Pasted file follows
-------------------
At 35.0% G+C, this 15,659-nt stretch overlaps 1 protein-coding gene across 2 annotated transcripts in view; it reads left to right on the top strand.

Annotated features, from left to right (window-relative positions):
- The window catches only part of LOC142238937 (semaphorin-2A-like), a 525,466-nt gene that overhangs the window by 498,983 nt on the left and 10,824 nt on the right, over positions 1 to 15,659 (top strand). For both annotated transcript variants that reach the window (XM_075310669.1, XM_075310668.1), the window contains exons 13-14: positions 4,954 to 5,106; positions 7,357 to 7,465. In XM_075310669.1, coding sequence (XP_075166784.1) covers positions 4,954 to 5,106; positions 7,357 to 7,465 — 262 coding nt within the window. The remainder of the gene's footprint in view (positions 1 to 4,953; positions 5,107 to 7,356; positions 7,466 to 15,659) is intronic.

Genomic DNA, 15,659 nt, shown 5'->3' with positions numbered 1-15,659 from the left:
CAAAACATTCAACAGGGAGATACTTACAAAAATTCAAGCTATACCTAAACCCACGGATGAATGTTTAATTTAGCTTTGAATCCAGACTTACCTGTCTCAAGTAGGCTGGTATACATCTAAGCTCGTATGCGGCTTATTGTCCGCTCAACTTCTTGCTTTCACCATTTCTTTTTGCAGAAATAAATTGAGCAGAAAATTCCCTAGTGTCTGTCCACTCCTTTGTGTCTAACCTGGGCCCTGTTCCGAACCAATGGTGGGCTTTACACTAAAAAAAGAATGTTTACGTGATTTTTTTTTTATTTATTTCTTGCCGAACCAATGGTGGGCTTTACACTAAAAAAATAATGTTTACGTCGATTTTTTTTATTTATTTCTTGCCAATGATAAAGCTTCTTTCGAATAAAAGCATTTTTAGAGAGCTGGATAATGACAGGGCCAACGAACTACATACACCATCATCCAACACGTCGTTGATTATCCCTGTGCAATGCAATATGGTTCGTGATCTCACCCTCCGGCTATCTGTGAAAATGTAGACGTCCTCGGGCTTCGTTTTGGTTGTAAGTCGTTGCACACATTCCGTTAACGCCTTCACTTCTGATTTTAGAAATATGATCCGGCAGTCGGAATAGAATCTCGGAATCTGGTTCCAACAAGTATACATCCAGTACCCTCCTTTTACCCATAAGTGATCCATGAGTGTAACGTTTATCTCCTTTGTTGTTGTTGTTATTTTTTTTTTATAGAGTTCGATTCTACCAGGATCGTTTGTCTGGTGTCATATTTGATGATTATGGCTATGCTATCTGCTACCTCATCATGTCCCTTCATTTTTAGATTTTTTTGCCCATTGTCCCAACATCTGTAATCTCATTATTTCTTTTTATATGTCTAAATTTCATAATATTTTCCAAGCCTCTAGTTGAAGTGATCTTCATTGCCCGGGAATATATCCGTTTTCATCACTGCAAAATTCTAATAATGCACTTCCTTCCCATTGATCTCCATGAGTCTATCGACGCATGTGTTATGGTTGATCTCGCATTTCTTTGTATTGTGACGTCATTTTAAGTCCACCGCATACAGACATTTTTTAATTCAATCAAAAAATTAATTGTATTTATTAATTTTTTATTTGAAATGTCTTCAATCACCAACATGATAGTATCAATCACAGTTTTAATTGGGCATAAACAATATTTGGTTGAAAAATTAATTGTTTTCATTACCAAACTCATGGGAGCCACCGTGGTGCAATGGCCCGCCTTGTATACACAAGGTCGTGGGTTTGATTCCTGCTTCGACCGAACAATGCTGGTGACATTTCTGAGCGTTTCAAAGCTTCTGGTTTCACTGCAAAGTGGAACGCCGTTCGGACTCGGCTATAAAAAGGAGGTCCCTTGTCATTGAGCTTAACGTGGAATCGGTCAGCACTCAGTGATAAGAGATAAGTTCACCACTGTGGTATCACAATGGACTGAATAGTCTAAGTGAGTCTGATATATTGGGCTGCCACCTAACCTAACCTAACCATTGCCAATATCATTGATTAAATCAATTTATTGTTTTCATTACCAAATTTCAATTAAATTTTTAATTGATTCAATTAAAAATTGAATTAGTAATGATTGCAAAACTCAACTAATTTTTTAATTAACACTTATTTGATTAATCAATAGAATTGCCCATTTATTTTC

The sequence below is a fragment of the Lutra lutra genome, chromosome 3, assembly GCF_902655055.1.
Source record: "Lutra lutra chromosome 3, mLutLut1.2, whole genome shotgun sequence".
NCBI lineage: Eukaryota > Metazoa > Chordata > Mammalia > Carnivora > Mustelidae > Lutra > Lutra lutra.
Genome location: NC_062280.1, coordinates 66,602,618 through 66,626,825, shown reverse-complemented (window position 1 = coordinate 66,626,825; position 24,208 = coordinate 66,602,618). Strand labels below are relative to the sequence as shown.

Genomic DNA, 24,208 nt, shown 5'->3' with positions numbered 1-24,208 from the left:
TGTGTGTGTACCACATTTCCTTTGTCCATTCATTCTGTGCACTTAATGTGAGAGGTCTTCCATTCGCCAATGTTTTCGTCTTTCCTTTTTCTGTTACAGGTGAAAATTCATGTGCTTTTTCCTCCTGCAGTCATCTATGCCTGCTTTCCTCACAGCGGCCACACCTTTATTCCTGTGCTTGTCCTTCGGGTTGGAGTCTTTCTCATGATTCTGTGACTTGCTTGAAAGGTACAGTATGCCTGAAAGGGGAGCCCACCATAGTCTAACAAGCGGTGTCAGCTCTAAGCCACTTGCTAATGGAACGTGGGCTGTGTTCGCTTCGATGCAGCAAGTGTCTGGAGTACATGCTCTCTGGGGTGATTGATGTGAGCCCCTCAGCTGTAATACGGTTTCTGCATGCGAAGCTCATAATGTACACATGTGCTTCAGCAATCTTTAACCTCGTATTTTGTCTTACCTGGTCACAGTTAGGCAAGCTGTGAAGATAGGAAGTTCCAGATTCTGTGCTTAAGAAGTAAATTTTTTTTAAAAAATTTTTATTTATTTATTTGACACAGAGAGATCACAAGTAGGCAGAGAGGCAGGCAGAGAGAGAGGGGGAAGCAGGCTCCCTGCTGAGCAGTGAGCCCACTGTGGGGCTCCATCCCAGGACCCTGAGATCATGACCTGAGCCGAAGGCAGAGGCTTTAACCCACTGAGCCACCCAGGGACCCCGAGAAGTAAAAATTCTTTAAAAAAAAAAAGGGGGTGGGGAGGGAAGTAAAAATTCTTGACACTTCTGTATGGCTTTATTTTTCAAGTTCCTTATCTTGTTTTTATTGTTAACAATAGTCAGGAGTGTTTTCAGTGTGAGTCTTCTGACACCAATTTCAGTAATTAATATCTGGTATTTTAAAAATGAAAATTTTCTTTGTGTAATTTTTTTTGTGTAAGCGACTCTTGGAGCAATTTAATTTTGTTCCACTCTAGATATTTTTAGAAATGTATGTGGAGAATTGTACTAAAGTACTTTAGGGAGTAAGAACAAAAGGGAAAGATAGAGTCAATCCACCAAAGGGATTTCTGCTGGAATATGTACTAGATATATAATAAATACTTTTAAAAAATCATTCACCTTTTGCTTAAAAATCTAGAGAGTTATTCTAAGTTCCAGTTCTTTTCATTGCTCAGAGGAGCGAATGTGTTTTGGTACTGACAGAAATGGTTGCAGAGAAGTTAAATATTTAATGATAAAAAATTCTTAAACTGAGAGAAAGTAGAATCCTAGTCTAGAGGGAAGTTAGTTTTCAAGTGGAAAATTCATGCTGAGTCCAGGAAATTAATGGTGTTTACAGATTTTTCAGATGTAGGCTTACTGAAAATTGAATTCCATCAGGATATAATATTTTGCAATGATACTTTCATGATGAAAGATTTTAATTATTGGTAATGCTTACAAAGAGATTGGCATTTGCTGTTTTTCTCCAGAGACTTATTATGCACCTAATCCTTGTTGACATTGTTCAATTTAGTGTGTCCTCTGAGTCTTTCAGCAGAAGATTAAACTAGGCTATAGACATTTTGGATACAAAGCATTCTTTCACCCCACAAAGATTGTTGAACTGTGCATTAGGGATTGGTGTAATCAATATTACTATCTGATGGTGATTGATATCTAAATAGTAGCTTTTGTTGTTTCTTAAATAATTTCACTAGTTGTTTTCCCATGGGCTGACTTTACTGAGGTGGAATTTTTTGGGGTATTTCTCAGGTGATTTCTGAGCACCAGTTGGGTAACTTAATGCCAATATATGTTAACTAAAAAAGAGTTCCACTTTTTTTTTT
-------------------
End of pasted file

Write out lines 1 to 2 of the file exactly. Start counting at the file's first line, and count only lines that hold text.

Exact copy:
At 35.0% G+C, this 15,659-nt stretch overlaps 1 protein-coding gene across 2 annotated transcripts in view; it reads left to right on the top strand.

Annotated features, from left to right (window-relative positions):